Every organization has a unique core set of acceptable beliefs and actions. We often call this the “company culture.” And whether or not we realize it, managers possess a unique set of personal beliefs that drive decision-making. Our personal philosophy is a complex mix of personality style, temperament, strengths, and experiences. Taken together, these elements have a huge impact on how we think and act.
Even the most cautious leader has some limitations in the way he or she perceives the world. I would call these limitations blind spots: areas where we cannot or will not see what others perceive. We all have a tendency toward Yang (Authoritative) or Yin (Collaborative) behavior. But if the blind spots are large enough, a leader could easily misjudge the balance and move toward an extreme. This can cause damage both professionally and to the overall growth of the organization we lead.
On one extreme is the Authoritative approach. This is a very structured, dominating, top-down communication style. We would call this the “Yang” side of management, because it is more focused on achieving results quickly and directly. In my experience, the vast majority of US-based companies operate with this management style.
On the other side of the spectrum is a Collaborative approach, in which employees and other stakeholders are invited to participate in the decision-making process. In this more nurturing management style, job roles and duties are allowed to evolve as the organization’s needs change. Leaders encourage open sharing and involvement.
This “Yin” approach is more embracing of reflection, flexibility, and steady growth. Although not as common in the Western world, an increasing number of organizations are beginning to use this style of management.
Overall, managing people and processes requires two components: the role itself (leadership), and the control mechanisms behind it (Governance). First, let’s take a look at Leadership.
Yin and Yang in Leadership Roles
We define a Leader as someone who influences people. Someone who can solve problems and guide decision-making. Someone who takes full responsibility for outcomes, whether positive or negative.
There are many types of leaders. Some are assertive, others more cautious. Many studies show that employee engagement is greatly affected by the relationship between managers and staff. Regardless of whether a leader is more Yin (Collaborative) or Yang (Authoritative) in their management style, it is important to recognize and resolve misunderstandings and unspoken expectations.
A Yin approach to Leadership involves:
- Decelerating movement vs. Accelerating
- Adapting to change vs. Expanding
- Activity that Nurtures vs. Initiates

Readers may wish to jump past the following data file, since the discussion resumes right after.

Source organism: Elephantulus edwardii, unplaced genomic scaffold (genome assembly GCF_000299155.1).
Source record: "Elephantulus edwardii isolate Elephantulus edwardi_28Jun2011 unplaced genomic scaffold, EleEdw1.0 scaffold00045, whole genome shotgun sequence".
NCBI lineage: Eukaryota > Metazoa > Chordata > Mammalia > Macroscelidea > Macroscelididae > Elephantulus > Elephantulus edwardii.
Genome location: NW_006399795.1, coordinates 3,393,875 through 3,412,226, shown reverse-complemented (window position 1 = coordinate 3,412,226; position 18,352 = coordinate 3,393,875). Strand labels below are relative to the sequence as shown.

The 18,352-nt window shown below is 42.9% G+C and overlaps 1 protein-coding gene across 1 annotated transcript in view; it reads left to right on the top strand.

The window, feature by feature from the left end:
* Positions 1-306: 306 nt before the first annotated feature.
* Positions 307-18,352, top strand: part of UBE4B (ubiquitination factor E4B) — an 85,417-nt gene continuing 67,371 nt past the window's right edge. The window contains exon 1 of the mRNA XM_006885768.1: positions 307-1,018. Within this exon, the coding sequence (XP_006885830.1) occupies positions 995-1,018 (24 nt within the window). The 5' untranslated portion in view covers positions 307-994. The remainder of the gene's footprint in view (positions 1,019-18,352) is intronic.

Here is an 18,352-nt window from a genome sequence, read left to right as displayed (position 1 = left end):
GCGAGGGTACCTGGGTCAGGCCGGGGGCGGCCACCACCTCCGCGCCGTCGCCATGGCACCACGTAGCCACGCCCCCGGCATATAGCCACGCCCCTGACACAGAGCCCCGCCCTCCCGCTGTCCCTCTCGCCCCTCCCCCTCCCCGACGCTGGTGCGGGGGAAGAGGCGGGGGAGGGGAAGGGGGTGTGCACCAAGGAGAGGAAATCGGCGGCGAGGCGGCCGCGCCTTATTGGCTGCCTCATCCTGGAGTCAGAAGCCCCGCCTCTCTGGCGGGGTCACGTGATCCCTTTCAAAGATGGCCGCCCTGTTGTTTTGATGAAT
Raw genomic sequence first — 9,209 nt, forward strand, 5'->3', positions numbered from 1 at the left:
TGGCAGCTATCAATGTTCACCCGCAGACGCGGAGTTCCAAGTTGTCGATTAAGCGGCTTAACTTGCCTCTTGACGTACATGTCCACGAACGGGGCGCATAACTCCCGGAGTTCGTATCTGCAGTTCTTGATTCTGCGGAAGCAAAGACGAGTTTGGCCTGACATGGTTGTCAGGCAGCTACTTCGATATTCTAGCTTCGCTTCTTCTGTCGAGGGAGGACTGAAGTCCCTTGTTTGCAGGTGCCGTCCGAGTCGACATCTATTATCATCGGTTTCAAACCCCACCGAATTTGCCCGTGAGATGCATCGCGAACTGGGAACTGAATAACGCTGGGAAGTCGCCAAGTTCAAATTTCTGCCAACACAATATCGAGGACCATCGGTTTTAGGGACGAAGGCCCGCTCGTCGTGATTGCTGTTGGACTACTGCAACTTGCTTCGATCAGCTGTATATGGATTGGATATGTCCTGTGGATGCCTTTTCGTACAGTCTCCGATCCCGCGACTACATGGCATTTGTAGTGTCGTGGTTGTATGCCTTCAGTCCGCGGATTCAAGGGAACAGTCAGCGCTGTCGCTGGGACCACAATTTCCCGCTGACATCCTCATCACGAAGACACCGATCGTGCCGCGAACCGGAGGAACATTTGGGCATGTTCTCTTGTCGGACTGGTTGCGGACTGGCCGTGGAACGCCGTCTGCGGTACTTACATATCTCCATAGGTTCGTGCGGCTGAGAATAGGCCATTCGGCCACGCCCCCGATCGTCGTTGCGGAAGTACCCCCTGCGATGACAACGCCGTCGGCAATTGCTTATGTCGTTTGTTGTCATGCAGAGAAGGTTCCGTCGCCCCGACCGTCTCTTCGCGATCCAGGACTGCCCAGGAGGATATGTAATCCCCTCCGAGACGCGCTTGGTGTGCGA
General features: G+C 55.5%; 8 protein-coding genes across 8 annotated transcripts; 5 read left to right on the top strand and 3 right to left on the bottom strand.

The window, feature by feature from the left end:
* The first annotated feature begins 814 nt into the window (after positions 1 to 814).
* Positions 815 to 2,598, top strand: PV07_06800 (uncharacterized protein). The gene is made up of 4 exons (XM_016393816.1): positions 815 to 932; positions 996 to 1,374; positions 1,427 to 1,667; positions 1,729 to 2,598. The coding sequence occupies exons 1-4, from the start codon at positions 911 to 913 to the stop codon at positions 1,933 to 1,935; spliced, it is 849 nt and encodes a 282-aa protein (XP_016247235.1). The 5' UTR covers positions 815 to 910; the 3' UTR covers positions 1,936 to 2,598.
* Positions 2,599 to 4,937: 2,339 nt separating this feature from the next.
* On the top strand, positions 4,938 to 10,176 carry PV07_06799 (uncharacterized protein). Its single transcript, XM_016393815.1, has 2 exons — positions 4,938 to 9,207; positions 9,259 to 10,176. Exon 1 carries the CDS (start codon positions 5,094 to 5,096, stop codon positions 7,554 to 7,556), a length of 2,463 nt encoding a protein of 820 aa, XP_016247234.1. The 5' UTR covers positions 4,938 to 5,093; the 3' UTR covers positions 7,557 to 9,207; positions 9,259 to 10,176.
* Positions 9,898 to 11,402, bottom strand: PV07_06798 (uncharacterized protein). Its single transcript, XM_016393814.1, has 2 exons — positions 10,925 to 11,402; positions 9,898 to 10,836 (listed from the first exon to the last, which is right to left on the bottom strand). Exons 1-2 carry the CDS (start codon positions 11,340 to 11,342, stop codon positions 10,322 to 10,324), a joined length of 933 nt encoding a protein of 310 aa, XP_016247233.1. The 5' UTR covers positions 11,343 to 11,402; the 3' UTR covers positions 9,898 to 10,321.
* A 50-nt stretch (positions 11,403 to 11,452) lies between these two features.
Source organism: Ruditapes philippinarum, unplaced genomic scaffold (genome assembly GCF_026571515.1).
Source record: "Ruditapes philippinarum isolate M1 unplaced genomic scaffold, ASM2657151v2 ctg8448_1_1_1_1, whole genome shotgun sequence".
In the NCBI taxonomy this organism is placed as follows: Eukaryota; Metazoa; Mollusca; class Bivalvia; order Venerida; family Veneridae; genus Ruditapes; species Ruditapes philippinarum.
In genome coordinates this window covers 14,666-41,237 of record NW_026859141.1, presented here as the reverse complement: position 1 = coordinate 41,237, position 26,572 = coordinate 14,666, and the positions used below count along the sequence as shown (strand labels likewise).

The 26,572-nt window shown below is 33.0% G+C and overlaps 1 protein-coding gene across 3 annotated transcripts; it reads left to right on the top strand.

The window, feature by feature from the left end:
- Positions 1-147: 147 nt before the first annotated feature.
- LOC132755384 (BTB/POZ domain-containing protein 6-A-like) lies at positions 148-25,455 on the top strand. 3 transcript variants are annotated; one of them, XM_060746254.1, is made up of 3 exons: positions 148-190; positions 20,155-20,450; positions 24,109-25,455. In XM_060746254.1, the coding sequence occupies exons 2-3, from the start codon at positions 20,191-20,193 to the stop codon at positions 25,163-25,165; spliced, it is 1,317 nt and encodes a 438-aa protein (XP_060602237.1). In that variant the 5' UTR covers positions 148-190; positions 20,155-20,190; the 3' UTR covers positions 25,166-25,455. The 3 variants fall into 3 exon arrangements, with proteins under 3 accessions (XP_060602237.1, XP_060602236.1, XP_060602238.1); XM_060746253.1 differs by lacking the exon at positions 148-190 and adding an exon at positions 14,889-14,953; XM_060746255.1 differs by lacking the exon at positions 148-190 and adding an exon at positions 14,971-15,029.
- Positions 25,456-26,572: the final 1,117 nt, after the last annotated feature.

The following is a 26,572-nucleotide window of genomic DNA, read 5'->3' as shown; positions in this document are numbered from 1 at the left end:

- Responding to challenges by Yielding vs. Dominating
- Responsiveness that is Passive vs. Active
- Expressive emotion vs. Rational thinking
- Introspective disposition vs. Assertive
- Information processing that is Intuitive vs. Logical
- Skeptical trust and belief vs. absolute Certainty
- Vigilant decision-making vs. Impulsive
- Results that are focused on Quality (how well) vs. Quantity (how much)
Yin and Yang in Governance Roles
Governance is the process of creating and maintaining control. We often use obvious tools like Policies and Procedures (P&Ps), Standards, and comprehensive training programs.
“Soft” motivational methods that wield control as well. Using a subtle and indirect approach is more likely to engage staff who are introverted and introspective. Control doesn’t have to be forceful; it can be quietly compelling under the right conditions. The key is to create a structure that is sensitive to the Fears, Needs, and Expectations of people you are trying to motivate.
Well-defined governance provides a perfect balance of structure and flexibility. When decisions are made based using a combination of fact-based research and first-person experiences, your entire team will feel engaged and heard. And ultimately, your plan is much more likely to succeed because it combines subjective experiences (feedback and opinions) with objective data (quantitative measures).
A Yin approach to Governance looks like this:
- Collaborative structure vs. Hierarchical
- A decision process that favors Consensus vs. Dominance
- Control that is Supportive vs. Rigid
- Data Management that is Decentralized vs. Centralized
- A Consultative vs. Assertive communication style
- Info Gathering that is Subjective (open to interpretation) vs. Objective (not influenced by one’s own feelings or opinions)